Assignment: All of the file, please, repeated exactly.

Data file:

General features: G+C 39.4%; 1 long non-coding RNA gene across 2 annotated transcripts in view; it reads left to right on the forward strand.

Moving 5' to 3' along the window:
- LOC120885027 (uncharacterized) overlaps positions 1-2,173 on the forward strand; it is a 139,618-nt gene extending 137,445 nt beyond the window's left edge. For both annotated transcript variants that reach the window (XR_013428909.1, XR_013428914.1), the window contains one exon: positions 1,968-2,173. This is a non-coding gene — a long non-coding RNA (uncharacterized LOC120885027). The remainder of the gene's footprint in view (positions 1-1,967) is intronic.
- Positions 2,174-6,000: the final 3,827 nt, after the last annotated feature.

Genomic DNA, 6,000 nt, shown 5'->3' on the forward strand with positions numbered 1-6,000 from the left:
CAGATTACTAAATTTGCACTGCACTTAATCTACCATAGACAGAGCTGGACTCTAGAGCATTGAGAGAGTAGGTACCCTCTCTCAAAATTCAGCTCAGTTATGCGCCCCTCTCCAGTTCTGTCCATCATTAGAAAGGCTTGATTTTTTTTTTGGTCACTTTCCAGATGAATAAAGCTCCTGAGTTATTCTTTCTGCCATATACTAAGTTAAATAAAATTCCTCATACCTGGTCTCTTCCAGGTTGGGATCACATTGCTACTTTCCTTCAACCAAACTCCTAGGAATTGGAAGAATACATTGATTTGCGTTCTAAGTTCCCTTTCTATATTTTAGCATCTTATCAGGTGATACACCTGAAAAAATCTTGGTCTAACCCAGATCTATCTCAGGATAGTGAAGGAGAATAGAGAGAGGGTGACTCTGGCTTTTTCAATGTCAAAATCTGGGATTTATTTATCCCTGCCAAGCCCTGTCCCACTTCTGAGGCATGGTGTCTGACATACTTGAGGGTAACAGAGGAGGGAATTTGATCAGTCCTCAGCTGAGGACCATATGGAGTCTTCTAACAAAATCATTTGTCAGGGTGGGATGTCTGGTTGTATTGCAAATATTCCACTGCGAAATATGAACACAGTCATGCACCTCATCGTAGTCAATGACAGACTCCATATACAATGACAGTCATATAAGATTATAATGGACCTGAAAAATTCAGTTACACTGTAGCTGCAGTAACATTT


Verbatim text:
General features: G+C 39.4%; 1 long non-coding RNA gene across 2 annotated transcripts in view; it reads left to right on the forward strand.

Moving 5' to 3' along the window:
- LOC120885027 (uncharacterized) overlaps positions 1-2,173 on the forward strand; it is a 139,618-nt gene extending 137,445 nt beyond the window's left edge. For both annotated transcript variants that reach the window (XR_013428909.1, XR_013428914.1), the window contains one exon: positions 1,968-2,173. This is a non-coding gene — a long non-coding RNA (uncharacterized LOC120885027). The remainder of the gene's footprint in view (positions 1-1,967) is intronic.
- Positions 2,174-6,000: the final 3,827 nt, after the last annotated feature.

Genomic DNA, 6,000 nt, shown 5'->3' on the forward strand with positions numbered 1-6,000 from the left:
CAGATTACTAAATTTGCACTGCACTTAATCTACCATAGACAGAGCTGGACTCTAGAGCATTGAGAGAGTAGGTACCCTCTCTCAAAATTCAGCTCAGTTATGCGCCCCTCTCCAGTTCTGTCCATCATTAGAAAGGCTTGATTTTTTTTTTGGTCACTTTCCAGATGAATAAAGCTCCTGAGTTATTCTTTCTGCCATATACTAAGTTAAATAAAATTCCTCATACCTGGTCTCTTCCAGGTTGGGATCACATTGCTACTTTCCTTCAACCAAACTCCTAGGAATTGGAAGAATACATTGATTTGCGTTCTAAGTTCCCTTTCTATATTTTAGCATCTTATCAGGTGATACACCTGAAAAAATCTTGGTCTAACCCAGATCTATCTCAGGATAGTGAAGGAGAATAGAGAGAGGGTGACTCTGGCTTTTTCAATGTCAAAATCTGGGATTTATTTATCCCTGCCAAGCCCTGTCCCACTTCTGAGGCATGGTGTCTGACATACTTGAGGGTAACAGAGGAGGGAATTTGATCAGTCCTCAGCTGAGGACCATATGGAGTCTTCTAACAAAATCATTTGTCAGGGTGGGATGTCTGGTTGTATTGCAAATATTCCACTGCGAAATATGAACACAGTCATGCACCTCATCGTAGTCAATGACAGACTCCATATACAATGACAGTCATATAAGATTATAATGGACCTGAAAAATTCAGTTACACTGTAGCTGCAGTAACATTT